Small Town Lottery divides House
If there’s an issue that can divide the House of Representatives’ solid supermajority, it is Small Town Lottery (STL), the state-sanctioned game aimed at eradicating “jueteng,” an illegal numbers racket.
At the House games and amusements committee hearing on Tuesday, Negros Oriental Rep. Arnolfo Teves Jr. took exception to the claims that STL operators authorized by the Philippine Charity Sweepstakes Office (PCSO) were cheating the government of P4.3 billion in monthly revenue.
Citing intelligence information, Sen. Panfilo Lacson said on Jan. 24 at a hearing called by the Senate Committee on Games and Amusement that monthly gross collections from STL operations in at least eight Luzon regions averaged P6.05 billion.
Lacson said the amount was bigger than the PCSO’s current monthly collection of P1.7 billion from authorized agent corporations (AACs).
Shortfall, monthly receipts
The shortfall is believed to be due to the fact that gambling lords are using STL as a front for jueteng as the two games have similar mechanics.
Teves, who openly admitted at the hearing that he was a former drug addict and “an illegal gambler for a very long time,” said AACs should not be expected to hand over the full presumptive monthly retail receipts (PMRR).
Camarines Sur Rep. Luis Raymund Villafuerte had interpreted the PMRR as the amount AACs were required to remit to the government. This was similar to Lacson’s pronouncements last week.
The threshold was computed as 30 percent of the voting population multiplied by P2.50 average bet, by three draws a day and by 30 days.
The PMRR, Villafuerte said, should lead to an annual revenue of P72 billion, but the
PCSO reported an income of only P15.747 billion.
Teves, however, said it was unreasonable to expect STL operators to hand over all the revenue to the government.
“The truth is, the whole PMRR is not the one being paid. How can you give all sales to the government? PMRR is your sales and you only pay the percentage,” he said.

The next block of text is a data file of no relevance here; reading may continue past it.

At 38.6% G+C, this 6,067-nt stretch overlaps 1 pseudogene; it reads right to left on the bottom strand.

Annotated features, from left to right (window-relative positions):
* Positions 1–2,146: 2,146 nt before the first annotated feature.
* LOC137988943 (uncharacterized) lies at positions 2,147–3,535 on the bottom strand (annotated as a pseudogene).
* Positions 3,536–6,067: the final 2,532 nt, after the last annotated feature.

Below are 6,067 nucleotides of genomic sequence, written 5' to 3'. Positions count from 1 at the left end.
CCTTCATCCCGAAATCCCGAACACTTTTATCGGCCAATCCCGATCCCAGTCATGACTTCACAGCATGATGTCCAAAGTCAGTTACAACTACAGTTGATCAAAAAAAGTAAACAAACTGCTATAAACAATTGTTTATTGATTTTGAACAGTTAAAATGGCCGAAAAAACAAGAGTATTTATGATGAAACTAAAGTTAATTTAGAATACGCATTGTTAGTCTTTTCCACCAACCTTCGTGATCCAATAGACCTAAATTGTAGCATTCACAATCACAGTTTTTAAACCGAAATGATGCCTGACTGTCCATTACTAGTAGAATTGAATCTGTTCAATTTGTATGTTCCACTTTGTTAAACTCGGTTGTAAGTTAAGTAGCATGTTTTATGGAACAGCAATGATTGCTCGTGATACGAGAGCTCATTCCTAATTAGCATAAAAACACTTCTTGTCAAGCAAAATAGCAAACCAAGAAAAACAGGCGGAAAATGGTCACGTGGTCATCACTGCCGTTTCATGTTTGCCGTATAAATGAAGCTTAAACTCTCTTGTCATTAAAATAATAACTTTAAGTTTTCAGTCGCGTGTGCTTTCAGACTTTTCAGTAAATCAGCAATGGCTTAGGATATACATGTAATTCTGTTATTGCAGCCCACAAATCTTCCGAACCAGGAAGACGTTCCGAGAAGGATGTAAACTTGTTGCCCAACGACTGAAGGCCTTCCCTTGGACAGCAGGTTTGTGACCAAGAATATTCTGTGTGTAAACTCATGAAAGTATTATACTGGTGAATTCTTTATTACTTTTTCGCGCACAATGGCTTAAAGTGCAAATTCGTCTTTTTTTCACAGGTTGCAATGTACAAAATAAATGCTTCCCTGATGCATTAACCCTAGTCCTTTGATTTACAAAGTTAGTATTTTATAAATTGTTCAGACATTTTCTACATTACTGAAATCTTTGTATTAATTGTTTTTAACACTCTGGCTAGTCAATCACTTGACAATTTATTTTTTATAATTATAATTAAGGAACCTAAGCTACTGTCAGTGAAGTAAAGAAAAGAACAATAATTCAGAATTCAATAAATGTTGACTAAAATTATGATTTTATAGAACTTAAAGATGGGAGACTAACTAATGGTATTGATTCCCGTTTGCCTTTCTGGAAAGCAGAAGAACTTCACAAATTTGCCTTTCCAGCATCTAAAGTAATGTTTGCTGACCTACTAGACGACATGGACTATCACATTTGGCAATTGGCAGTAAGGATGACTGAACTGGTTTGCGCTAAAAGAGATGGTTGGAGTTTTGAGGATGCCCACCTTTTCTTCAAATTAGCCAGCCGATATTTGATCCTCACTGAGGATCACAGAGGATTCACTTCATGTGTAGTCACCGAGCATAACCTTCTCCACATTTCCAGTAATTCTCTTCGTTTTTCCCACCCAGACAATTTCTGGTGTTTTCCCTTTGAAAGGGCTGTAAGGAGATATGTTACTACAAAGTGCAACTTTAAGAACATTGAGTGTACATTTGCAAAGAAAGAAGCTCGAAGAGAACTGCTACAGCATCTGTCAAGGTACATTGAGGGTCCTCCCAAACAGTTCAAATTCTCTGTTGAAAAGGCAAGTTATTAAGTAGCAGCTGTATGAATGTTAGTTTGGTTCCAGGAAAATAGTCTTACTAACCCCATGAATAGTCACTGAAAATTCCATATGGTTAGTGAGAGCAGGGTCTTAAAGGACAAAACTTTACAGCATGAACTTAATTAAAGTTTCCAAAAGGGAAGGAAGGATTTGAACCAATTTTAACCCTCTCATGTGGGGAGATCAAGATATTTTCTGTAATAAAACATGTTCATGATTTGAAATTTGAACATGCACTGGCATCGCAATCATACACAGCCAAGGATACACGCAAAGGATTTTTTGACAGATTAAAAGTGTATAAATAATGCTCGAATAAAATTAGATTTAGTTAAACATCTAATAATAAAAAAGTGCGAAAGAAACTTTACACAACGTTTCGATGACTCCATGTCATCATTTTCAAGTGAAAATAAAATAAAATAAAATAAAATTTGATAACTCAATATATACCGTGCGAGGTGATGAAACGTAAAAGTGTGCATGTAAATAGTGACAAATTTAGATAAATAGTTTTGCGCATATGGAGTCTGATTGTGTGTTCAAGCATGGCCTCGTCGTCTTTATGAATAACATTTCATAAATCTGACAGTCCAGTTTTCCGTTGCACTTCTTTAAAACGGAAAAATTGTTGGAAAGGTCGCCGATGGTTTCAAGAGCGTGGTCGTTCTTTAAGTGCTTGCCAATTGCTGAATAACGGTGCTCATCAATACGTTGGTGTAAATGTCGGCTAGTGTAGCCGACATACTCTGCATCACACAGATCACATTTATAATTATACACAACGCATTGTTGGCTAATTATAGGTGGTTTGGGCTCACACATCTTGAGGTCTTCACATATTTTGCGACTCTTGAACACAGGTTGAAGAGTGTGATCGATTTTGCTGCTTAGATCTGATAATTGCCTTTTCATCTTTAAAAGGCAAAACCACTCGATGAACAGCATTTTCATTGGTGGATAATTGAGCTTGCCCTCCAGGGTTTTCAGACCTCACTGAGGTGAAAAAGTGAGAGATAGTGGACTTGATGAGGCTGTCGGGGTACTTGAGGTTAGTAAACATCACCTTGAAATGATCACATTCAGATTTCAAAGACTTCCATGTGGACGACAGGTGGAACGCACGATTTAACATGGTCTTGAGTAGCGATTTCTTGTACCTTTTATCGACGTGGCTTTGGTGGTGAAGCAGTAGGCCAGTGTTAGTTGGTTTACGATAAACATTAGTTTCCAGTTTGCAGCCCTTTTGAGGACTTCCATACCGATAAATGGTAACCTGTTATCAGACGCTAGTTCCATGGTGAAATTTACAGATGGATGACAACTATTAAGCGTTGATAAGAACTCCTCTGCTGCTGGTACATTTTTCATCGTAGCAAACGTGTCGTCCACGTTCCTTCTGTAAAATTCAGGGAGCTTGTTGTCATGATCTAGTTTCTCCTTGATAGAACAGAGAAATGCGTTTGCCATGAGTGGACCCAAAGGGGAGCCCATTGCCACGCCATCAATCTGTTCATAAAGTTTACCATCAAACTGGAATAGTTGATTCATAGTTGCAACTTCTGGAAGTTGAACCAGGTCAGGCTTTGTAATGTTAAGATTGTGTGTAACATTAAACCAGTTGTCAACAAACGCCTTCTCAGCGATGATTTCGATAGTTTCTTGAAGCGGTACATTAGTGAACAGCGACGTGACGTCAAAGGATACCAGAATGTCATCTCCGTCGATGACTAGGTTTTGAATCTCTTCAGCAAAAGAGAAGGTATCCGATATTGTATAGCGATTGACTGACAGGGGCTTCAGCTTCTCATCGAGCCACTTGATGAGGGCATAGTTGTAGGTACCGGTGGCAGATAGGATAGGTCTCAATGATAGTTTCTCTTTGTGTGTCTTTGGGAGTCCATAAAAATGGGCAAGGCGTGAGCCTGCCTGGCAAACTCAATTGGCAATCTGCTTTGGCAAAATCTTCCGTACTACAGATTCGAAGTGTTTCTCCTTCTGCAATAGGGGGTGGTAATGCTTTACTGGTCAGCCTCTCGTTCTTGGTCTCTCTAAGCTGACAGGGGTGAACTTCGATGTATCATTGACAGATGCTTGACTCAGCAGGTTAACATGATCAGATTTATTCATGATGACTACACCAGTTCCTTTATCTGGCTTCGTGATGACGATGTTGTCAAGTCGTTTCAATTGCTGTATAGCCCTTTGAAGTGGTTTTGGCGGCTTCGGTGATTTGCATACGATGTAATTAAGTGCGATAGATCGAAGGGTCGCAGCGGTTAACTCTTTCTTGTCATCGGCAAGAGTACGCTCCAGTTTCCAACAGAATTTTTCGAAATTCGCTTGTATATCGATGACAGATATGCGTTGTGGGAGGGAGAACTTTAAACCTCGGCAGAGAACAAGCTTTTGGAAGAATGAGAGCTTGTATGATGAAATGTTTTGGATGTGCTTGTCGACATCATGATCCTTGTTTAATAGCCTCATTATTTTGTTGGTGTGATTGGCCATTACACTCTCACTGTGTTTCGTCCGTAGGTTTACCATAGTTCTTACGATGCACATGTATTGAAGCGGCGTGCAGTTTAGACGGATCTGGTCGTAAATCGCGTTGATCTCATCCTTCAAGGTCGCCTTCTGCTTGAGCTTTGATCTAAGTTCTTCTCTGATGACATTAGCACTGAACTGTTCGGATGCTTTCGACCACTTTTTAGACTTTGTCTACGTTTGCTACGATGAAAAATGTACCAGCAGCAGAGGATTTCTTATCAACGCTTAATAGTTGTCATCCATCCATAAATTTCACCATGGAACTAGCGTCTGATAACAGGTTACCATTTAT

Remeliza Gabuyo, chair of STL Management Group (SMG), confirmed this, saying AACs were remitting 39 percent of the PMRR threshold.
This led Teves to say “it is a false claim that STL is being used as fronts by illegal gamblers.”
He said the introduction of STL in 2006 meant that at least the government was taking some of the profit, unlike in jueteng.
Villafuerte, however, echoed PCSO Director Sandra Cam’s claim that businessman Bong Pineda was using STL operations as a legal front for jueteng and that he was the real owner of Evenchance Gaming Corp., which was operating STL in his province.
To show this, he asked Evenchance president Osler Luis Canlas about the number of municipalities in Camarines Sur.
Canlas incorrectly answered 39, instead of 35.
For Villafuerte, Canlas’ lack of knowledge about this fact meant he was just a dummy.
“How can you have a business when you do not know how many towns you operate in?” Villafuerte said, claiming there was a violation of the Anti-Dummy Law.
Local execs disrespected
Also critical of PCSO General Manager Alexander Balutan’s leadership was Pangasinan Rep. Amado Espino Jr., who said the agency tapped a new STL operator, Speed Game Inc., without consulting local government officials.
Speed Game became the AAC in Pangasinan following the November cancellation of the permit of Golden Go Rapid Gaming Corp. for its low remittance.
Espino, however, bemoaned that Pangasinan officials were “never accorded courtesy or even consultation.”
He said PCSO’s lack of cooperation had led to problems in the coordination of law enforcement efforts.
On interpellation by Antipolo City Rep. Romeo Acop, Gabuyo admitted that SMG did not even meet to tackle the approval of Speed Game as the AAC in Pangasinan.
“Therefore, you are violating all the rules,” Acop said.
Coming to PCSO’s defense, Tarlac Rep. Noel Villanueva quipped: “Even when there’s an increase in your revenue, it’s still being questioned.”
At the Senate hearing last week, Lacson told the PCSO that STL may be prohibited altogether under the proposed Philippine Charity Office if the agency could not control STL operations.
Subscribe to INQUIRER PLUS to get access to The Philippine Daily Inquirer & other 70+ titles, share up to 5 gadgets, listen to the news, download as early as 4am & share articles on social media. Call 896 6000.